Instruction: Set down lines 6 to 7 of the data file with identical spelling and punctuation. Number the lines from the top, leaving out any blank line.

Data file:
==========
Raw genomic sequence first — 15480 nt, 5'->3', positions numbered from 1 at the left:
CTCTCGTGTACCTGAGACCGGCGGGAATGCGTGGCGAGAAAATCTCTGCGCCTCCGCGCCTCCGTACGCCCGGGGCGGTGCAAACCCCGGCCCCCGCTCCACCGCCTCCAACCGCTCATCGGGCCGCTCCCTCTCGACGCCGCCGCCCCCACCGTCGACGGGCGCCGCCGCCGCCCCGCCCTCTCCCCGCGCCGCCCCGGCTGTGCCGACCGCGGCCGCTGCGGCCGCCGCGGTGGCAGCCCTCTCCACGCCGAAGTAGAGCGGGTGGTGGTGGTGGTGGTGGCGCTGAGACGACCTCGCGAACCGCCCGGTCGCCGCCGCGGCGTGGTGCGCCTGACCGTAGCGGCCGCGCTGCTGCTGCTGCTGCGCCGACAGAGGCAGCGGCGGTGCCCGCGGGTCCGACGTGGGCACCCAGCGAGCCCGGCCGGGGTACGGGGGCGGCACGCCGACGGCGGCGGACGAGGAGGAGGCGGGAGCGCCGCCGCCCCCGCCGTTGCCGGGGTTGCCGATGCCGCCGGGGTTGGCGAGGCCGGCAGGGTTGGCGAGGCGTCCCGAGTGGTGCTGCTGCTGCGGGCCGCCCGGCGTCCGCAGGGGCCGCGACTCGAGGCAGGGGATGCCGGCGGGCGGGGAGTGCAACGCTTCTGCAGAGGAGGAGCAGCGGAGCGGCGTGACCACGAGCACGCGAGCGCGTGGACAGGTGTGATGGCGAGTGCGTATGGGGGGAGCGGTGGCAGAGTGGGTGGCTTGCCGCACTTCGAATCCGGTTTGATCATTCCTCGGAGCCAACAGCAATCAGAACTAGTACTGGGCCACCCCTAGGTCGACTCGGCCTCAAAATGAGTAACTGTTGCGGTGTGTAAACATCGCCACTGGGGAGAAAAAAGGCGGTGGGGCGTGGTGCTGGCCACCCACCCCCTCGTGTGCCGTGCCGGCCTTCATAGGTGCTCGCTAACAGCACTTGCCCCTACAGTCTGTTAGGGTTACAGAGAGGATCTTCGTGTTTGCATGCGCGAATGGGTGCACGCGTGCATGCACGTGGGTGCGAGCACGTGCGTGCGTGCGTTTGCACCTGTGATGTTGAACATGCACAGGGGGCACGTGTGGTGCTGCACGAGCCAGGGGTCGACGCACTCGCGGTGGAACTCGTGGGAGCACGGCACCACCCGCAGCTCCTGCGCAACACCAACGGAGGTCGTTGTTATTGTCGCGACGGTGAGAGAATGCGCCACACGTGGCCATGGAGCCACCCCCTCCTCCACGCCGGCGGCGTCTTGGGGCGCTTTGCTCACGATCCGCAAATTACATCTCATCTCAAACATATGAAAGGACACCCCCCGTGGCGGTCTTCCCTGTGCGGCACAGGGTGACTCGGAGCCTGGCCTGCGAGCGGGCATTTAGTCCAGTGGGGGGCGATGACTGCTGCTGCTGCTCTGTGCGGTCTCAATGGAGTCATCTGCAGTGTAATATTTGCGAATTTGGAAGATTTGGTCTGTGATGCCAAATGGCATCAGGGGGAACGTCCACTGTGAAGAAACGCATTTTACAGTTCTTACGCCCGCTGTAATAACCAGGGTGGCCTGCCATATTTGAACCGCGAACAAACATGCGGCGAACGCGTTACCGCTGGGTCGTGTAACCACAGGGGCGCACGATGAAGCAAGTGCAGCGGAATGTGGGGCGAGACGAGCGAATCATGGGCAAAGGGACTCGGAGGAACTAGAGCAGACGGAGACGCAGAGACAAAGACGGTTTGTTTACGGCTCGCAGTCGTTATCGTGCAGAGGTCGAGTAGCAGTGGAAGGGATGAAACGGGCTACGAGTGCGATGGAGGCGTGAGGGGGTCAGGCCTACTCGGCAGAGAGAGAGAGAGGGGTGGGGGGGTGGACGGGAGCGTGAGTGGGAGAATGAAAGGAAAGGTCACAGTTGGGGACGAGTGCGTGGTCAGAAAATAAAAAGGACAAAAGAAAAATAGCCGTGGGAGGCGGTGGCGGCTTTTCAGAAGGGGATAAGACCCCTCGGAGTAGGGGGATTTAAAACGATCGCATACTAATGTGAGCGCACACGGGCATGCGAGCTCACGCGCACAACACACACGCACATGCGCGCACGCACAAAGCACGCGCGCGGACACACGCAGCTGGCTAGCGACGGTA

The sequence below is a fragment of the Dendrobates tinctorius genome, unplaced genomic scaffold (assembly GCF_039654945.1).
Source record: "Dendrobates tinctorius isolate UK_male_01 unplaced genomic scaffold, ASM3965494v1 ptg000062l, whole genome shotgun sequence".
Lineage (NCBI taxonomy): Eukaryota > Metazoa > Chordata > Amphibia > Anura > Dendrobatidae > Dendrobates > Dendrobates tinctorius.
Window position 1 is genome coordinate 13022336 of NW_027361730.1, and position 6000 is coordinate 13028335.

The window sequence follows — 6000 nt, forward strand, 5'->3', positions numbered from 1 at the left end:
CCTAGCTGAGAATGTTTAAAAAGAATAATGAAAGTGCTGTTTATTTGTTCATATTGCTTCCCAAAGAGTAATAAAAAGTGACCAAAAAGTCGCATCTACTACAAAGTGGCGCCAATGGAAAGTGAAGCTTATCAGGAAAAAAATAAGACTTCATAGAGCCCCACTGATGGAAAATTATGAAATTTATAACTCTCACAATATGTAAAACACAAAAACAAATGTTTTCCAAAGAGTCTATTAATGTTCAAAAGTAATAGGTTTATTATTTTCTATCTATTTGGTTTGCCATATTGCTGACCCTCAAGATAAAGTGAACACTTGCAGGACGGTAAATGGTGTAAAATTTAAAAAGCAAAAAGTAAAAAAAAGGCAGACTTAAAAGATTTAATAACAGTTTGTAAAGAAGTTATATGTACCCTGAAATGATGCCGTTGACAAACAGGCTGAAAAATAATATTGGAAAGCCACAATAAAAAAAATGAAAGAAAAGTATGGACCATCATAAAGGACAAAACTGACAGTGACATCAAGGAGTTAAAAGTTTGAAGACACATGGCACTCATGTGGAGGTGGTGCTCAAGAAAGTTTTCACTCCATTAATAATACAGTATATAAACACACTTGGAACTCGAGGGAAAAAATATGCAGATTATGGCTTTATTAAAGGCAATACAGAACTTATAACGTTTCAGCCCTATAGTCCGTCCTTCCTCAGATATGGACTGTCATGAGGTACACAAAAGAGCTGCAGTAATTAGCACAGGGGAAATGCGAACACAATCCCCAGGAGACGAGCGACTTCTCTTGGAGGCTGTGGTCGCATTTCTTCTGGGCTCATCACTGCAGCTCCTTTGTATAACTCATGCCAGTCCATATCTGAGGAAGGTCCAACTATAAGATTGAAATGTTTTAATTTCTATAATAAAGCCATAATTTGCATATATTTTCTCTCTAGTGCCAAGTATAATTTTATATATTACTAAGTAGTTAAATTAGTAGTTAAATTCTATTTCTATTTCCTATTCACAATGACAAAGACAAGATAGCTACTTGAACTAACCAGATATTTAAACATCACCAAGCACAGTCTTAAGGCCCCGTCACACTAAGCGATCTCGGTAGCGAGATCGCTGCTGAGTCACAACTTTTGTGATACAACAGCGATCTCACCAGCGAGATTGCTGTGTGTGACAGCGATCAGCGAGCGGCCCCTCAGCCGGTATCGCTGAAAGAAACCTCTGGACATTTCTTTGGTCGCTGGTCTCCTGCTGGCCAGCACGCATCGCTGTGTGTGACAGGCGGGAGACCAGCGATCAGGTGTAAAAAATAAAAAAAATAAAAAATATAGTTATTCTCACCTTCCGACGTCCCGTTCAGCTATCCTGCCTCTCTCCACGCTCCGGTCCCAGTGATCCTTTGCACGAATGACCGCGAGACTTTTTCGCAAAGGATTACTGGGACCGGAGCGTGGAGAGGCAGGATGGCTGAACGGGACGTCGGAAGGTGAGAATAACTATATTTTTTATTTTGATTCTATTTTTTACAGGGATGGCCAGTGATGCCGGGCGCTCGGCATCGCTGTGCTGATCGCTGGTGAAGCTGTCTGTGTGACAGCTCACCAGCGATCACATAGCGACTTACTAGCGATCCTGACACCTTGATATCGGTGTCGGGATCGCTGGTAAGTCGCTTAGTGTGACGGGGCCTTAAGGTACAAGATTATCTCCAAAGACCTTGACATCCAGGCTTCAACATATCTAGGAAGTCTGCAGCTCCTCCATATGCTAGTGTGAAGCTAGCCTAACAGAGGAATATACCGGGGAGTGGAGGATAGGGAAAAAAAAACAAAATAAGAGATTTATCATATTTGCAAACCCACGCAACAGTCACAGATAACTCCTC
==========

Window position 1 is genome coordinate 13022336 of NW_027361730.1, and position 6000 is coordinate 13028335.

The window sequence follows — 6000 nt, forward strand, 5'->3', positions numbered from 1 at the left end: